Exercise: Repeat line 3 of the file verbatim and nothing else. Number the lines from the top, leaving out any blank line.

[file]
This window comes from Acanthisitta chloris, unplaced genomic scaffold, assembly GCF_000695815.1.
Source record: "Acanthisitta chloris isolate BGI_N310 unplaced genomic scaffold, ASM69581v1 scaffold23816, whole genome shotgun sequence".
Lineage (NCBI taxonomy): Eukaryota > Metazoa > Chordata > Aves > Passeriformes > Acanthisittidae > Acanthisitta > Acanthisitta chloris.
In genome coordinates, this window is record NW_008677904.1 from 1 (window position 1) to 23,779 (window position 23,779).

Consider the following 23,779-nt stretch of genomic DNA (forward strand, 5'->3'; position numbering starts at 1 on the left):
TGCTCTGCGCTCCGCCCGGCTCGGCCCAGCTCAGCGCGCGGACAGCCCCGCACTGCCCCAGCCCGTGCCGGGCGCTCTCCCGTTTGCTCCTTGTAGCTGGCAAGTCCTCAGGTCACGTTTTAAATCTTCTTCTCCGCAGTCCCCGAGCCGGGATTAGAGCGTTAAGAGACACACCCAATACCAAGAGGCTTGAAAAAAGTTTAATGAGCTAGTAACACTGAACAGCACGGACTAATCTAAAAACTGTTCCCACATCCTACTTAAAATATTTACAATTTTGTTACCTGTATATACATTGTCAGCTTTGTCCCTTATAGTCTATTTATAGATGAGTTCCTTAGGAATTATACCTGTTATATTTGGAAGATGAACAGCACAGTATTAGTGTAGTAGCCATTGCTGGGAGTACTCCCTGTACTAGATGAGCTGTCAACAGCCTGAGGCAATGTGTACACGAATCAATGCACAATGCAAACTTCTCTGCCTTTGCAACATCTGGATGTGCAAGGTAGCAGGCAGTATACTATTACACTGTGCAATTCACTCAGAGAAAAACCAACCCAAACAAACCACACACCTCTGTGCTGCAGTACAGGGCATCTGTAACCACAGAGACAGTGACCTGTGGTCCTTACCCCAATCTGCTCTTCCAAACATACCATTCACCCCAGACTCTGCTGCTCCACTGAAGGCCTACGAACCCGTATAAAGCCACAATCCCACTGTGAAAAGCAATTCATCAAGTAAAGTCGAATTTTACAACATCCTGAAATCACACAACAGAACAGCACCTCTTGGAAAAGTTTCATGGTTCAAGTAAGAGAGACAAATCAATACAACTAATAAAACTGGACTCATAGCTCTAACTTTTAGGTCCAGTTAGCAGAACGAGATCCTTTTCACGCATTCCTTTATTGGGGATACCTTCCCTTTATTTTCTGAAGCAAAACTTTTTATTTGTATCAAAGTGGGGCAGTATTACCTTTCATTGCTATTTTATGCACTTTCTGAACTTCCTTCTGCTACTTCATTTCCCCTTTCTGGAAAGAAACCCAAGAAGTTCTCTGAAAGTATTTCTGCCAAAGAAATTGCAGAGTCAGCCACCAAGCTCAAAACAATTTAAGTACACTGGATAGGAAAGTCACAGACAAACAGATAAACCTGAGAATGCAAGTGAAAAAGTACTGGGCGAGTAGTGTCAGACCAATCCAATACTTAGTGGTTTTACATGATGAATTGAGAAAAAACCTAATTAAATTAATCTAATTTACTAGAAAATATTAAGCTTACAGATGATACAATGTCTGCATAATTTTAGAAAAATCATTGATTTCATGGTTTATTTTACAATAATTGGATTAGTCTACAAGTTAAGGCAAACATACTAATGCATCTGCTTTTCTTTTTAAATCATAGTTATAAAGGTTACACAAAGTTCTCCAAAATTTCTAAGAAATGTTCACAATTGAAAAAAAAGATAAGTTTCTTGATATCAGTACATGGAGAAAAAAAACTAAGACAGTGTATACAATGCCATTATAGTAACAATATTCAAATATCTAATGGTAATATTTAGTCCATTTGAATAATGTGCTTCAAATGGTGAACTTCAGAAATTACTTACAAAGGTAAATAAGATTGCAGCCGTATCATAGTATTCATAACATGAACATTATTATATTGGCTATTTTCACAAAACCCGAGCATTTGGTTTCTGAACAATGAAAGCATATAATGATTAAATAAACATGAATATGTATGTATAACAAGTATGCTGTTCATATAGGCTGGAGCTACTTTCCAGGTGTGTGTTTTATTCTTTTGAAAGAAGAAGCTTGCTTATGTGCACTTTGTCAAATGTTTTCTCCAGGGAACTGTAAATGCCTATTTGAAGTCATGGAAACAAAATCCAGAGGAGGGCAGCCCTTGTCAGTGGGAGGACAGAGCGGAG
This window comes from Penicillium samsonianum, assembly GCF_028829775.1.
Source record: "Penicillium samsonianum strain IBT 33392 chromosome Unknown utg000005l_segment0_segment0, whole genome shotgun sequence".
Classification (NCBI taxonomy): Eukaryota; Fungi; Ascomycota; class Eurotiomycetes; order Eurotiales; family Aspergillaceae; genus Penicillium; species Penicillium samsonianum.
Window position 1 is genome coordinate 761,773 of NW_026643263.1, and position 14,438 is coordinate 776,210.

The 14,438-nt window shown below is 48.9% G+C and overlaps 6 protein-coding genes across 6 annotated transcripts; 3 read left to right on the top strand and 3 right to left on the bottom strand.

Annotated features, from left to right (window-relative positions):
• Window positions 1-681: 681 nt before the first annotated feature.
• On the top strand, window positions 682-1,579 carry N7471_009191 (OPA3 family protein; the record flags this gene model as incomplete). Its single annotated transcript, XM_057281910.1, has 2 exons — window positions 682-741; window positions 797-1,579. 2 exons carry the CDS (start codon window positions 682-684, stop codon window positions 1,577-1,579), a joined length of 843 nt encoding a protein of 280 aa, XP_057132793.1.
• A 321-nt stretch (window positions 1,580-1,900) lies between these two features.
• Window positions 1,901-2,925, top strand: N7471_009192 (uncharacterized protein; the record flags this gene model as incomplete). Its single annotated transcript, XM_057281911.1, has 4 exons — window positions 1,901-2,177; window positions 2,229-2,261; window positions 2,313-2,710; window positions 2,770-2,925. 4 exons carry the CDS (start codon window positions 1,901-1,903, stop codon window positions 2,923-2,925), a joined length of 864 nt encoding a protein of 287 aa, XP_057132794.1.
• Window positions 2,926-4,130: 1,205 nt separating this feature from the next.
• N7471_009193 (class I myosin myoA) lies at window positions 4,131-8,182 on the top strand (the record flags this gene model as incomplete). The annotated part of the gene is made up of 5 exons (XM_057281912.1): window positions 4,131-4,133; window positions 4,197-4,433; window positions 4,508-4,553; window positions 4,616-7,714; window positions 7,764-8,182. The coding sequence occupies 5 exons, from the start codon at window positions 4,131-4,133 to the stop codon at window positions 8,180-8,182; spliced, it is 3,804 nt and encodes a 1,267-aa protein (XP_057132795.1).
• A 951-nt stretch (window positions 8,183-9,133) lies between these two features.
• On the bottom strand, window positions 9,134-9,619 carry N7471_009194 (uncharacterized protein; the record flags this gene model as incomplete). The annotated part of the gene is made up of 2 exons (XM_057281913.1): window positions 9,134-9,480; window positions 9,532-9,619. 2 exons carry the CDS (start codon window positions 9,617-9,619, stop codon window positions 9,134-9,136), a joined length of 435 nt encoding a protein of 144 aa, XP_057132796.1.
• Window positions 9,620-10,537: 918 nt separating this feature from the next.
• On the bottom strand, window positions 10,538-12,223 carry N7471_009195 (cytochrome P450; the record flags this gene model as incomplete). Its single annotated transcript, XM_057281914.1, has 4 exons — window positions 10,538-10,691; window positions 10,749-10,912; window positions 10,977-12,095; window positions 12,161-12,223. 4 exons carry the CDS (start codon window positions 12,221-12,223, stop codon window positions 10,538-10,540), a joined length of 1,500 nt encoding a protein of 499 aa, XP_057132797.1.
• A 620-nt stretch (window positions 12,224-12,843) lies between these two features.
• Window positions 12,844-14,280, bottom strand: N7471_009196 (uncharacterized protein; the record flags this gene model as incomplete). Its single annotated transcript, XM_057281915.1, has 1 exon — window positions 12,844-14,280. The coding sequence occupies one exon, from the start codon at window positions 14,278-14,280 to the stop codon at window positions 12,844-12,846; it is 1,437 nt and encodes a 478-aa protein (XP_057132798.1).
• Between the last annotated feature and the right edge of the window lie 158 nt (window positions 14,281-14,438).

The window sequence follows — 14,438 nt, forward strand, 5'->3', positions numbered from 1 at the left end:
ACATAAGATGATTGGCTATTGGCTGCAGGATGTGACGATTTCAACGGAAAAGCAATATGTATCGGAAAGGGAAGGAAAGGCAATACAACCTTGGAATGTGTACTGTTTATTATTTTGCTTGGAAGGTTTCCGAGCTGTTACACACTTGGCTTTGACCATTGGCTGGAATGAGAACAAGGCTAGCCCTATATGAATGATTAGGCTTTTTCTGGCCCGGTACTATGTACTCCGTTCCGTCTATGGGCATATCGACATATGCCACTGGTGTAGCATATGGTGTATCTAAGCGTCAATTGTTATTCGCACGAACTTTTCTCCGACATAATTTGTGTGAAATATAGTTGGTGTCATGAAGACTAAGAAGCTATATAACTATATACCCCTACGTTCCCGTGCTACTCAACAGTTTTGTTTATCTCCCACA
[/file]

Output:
Lineage (NCBI taxonomy): Eukaryota > Metazoa > Chordata > Aves > Passeriformes > Acanthisittidae > Acanthisitta > Acanthisitta chloris.